While we often look at foreign currency exchange rates with our minds on our holidays and how much the food will cost us abroad (see my previous post), they affect us in other ways when we are still at home.

A strong pound can affect British businesses, impacting their export sales as their products cost more abroad and therefore fewer people buy them. The opposite, of course, is true – a strong pound makes importing foreign goods cheaper, and a weak pound makes it more expensive. With so many consumer electronics made abroad, this affects us at home.

I’ve been watching the price of camera equipment, much of which is made in Japan. A year ago, there were more than 200 Yen to the pound, which meant that buyers over here could get a good deal on lenses and the like. However, compare this graph of the cost of a Canon lens with this graph of the pound vs. the Yen. As the pound dropped as low as 122 Yen, vendors in the UK have had to increase their prices almost £100 (on that lens – more expensive products have gone up more).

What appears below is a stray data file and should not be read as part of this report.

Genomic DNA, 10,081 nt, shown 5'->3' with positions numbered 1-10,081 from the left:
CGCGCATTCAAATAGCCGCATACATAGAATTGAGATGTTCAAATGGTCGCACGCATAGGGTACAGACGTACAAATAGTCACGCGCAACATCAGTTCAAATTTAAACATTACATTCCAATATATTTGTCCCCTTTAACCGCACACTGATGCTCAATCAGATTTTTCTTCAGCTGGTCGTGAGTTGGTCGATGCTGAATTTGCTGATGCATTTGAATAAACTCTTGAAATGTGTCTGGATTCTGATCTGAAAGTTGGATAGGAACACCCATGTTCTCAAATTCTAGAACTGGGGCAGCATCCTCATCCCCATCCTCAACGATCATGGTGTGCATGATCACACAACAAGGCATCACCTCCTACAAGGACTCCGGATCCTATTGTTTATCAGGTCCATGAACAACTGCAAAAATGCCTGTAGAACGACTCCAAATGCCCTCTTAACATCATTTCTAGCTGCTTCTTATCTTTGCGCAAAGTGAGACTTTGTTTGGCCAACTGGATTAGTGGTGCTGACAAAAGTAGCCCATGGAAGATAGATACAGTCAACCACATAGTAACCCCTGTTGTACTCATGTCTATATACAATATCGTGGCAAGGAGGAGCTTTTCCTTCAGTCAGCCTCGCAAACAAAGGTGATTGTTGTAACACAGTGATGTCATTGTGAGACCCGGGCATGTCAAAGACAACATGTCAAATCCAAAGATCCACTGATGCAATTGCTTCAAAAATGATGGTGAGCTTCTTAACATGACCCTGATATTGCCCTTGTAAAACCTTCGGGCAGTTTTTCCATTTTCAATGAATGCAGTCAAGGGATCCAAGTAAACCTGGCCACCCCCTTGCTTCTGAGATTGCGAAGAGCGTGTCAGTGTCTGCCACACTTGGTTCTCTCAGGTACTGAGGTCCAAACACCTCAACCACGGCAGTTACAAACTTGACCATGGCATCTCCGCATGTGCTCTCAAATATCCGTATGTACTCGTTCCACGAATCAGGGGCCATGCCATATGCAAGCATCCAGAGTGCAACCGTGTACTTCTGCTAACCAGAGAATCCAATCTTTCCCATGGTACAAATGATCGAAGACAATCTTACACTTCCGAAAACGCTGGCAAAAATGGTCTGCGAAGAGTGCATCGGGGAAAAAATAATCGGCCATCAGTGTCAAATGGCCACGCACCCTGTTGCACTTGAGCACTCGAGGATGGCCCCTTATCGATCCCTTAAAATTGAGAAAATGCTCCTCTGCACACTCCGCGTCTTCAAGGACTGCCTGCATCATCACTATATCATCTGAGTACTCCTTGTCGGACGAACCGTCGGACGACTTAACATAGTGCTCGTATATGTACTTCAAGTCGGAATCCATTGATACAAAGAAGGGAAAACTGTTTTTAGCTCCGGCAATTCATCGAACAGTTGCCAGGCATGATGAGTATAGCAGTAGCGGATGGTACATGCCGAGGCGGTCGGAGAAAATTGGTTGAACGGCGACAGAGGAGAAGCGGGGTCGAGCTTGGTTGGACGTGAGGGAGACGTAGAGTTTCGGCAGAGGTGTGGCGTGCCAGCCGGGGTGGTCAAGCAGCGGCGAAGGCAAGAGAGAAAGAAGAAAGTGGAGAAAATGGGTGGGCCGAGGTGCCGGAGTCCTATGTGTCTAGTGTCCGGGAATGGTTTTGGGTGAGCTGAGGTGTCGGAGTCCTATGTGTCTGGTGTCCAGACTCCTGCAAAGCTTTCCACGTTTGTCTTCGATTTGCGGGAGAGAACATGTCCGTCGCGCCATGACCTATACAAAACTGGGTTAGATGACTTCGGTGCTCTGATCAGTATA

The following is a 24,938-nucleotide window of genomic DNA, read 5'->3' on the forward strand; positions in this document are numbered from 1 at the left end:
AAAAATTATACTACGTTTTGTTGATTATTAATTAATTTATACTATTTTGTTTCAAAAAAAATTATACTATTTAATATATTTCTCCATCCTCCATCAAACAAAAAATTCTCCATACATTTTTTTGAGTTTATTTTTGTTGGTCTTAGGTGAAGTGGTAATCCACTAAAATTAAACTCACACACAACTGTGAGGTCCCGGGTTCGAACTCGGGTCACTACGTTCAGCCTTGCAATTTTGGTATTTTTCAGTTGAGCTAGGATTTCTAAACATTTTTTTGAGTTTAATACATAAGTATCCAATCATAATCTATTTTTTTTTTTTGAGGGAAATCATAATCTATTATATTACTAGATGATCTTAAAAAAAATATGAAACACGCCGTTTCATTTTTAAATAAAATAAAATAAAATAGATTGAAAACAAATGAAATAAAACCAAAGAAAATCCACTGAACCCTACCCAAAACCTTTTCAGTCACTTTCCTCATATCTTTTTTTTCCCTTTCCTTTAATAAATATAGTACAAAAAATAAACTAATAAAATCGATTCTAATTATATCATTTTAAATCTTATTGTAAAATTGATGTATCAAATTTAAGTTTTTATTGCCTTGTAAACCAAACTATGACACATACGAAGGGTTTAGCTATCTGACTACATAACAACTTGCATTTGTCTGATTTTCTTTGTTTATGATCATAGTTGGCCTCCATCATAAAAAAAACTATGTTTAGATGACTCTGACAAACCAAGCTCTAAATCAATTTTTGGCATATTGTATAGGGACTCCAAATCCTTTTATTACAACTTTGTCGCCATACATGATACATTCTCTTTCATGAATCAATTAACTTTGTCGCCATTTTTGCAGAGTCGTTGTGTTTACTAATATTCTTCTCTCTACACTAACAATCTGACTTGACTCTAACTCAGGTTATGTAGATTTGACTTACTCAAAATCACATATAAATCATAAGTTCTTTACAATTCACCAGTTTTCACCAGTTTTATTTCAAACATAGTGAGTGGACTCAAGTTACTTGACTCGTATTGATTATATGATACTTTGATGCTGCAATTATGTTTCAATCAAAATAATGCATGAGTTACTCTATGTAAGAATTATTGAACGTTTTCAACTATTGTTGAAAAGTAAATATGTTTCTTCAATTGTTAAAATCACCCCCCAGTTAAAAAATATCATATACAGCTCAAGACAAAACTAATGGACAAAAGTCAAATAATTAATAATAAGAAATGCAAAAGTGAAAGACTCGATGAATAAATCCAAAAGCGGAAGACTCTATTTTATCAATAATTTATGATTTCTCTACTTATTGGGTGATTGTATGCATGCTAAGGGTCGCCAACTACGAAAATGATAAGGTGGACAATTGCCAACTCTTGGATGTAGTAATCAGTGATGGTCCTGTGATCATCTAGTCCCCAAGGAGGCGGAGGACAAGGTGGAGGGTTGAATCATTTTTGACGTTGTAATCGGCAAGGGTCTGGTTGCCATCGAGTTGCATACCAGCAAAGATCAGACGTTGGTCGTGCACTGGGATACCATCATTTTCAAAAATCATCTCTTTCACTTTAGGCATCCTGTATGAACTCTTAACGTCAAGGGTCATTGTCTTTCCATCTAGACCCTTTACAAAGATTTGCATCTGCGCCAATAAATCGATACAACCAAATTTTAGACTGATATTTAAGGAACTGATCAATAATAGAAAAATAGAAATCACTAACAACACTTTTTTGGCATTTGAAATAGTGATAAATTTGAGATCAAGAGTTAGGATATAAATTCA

As the pound gathers strength, it is climbing back up against the Yen and the cost of consumer electronics will come back down. With the country still in a recession, retailers will be competing for sales and should therefore lower their prices as soon as the rates get more favourable – passing the savings on to us! I hope so, at least – I really want that lens.

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Consumer Goods, Foreign Currency

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